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Monday, January 17, 2011

La vie en pita

How the humble pita became a popular menu item at gourmet restaurants.

The restaurant world's most closely guarded secret project this winter is not a sleekly designed new restaurant, a gourmet bistro or a new menu. The next challenge facing Eyal Shani, the chef who waxed poetic in the "Master Chef" series, is none other than a pita stand, set to open in the coming months at the intersection of Kaplan and Ibn Gvirol streets in Tel Aviv.

The dishes and ingredients are being kept secret, but Shani promised, "We will create something new there." At his Tel Aviv restaurant, Abraxas North, he already serves several experimental pita dishes that have been well received, from pita filled with shrimp and aioli sauce to minute steak in pita.

Shani is not alone: Pita is making a grand comeback in gourmet restaurants. No longer just the simple, familiar baked bread used at shawarma stands, it is now served in a hot pan, with sauces, fennel seeds, salads and stir-fried meat cubes.

Did it ever actually leave us? The 1980s were noted for steak in a pita at eateries such as Mi Va'mi and Pam Pam. But in the 1990s and early 2000s, it seemed that restaurants were pushing aside the steak joints, and the pita was stepping aside in favor of the plate. Yet it is the nature of trends to make comebacks - in a flaming pan. And with the return of simple cooking to restaurants, pitas are also making a return, in new variations.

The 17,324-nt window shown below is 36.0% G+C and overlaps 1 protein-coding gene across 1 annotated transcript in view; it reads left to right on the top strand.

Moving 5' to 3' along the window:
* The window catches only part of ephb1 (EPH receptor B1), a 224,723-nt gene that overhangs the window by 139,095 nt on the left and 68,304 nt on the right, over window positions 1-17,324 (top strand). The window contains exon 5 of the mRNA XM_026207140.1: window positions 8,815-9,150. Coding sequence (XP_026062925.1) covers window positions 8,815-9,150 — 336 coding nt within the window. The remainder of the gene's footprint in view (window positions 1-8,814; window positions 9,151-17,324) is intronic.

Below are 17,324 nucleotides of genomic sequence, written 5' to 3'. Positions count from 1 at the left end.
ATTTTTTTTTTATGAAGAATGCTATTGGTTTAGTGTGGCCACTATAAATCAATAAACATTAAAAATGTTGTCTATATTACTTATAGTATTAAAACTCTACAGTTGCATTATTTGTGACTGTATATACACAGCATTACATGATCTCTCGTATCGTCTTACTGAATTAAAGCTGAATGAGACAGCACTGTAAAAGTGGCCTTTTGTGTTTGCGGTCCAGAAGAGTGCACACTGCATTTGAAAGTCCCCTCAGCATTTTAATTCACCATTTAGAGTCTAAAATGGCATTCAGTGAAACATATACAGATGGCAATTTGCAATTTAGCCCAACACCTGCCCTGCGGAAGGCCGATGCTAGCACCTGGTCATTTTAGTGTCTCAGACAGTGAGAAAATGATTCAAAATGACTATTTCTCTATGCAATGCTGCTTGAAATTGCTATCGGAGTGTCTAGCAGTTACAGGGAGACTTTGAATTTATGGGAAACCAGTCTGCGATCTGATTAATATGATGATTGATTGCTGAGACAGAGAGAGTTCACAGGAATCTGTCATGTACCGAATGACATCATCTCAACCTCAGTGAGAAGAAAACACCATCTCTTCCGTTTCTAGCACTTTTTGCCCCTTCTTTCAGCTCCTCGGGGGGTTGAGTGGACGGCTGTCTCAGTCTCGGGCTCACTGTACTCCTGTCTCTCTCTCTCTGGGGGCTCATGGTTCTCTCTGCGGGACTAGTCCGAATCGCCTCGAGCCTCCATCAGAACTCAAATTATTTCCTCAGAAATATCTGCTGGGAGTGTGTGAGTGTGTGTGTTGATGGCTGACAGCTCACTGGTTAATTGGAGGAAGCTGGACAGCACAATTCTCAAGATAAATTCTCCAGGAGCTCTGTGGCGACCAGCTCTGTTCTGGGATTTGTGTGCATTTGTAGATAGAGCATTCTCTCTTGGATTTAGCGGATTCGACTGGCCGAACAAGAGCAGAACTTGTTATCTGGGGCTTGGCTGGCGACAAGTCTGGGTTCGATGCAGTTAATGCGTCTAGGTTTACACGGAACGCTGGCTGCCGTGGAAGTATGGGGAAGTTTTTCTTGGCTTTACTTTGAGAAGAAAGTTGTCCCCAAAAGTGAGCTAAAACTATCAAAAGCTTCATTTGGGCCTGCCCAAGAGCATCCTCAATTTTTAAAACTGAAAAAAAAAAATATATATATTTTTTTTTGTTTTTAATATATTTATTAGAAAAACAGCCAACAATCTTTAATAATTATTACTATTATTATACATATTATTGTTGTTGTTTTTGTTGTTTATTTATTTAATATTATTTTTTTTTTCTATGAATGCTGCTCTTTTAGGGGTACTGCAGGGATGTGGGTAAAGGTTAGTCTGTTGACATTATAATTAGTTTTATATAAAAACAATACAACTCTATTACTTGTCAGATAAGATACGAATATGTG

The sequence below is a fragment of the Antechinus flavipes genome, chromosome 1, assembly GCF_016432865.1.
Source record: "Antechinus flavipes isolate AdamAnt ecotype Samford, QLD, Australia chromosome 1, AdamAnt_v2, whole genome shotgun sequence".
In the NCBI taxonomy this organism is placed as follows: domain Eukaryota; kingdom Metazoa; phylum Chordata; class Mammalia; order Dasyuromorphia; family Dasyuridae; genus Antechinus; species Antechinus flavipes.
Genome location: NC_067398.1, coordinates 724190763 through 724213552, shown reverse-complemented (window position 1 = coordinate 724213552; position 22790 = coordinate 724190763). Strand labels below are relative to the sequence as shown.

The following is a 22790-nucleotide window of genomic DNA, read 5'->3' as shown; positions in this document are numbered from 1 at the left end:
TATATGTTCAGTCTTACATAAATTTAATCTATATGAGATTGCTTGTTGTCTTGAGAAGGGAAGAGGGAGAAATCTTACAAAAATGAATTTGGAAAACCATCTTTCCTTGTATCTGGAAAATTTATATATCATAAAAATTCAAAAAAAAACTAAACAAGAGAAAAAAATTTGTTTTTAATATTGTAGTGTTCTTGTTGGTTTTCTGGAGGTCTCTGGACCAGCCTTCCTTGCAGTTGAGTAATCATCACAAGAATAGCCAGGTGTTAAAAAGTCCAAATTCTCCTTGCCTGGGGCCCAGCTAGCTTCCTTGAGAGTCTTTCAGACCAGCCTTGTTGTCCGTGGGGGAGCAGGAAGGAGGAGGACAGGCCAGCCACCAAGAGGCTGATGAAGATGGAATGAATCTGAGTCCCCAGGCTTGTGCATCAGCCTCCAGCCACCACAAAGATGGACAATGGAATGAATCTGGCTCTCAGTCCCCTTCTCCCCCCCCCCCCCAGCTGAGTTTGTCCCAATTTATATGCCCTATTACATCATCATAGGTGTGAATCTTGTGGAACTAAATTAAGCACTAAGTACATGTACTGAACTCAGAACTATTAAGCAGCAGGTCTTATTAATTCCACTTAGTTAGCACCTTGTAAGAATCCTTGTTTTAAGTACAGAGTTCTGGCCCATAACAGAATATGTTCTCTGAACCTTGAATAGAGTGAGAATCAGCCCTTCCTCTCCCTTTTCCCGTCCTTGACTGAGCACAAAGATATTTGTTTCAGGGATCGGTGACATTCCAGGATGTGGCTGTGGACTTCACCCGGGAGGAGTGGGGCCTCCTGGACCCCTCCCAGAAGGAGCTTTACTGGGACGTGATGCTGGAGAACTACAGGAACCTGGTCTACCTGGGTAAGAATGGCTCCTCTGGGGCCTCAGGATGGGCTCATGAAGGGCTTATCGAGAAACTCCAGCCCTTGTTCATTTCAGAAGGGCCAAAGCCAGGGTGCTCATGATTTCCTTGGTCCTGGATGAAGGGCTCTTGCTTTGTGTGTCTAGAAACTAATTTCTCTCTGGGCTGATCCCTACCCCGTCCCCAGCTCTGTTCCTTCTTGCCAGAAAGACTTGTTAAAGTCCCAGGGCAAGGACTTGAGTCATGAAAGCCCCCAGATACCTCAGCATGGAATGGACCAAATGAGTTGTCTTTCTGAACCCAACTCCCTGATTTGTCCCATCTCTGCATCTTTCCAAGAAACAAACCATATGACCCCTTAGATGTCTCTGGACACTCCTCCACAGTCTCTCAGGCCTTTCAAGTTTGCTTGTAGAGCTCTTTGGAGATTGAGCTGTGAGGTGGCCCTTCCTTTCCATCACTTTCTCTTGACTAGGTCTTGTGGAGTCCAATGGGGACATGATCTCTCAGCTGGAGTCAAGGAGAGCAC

The Yoezer Wine Bar in Jaffa has for years served a "gullet in pita" dish that has been very popular. Chef Aviv Moshe of Masa in Tel Aviv serves gourmet shawarma on laffa bread. Tel Aviv's Shilo combines pita baked fresh on the premises with fennel seeds, salads and a main dish such as shrimp.

This, it seems, is the era of the self-conscious pita. At the Hadar Ha'okhel restaurant in Tel Aviv, Chef Omer Miller replaced the lamb pita dish with a "tavern" dish - bits of Cornish hen served on tehina and lemon grass, with tomatoes and seared onions, Arabic salad of onions and sumac, and, of course, pita. According to Itay Spivack, part owner of the restaurant, "the pita was always popular among diners. It's a plain pita devoid of ceremony that we sear lightly on the grill and serve."

"In Jerusalem, the pita never left," noted Chef Eli Vaknin, who opened Fortuna, an upscale steak house on the edge of Jerusalem's Mahane Yehuda market. "Only in Tel Aviv are they excited about it."

Vaknin worked as a chef at 1868 and Aqua before opening his meat restaurant, where he roasts meat on a charcoal grill and serves it with dishes such as avocado salad and celery salad. Everything, naturally, is served in a pita, which comes from the Duvshanit bakery in Mahane Yehuda.

Jerusalem's MahaneYuda restaurant took the pita project one step further. Behind the dish listed on the menu as "give me a nice portion" lies a mini-pita baked on the premises, filled with veal sweetbreads and served the same way as pitas at falafel stands - in a triangular metal holder with a plastic bag and pickles. According to Chef Assaf Granit, the restaurant will soon be serving chopped sashimi in a mini-pita.

Not only chefs are fond of pita: It has become a sophisticated item that Israelis export to Europe and present at food expos all over the world. The Nina bakery in Kiryat Haim developed a method for freezing and defrosting pitas that prevents them from tearing and is now exporting pitas to Europe and the United States. Its pitas were also shown at the SIAL 2010 food expo held in Paris in October. The bakery's clients include chefs in Belgium and Holland and the Dutch airline KLM.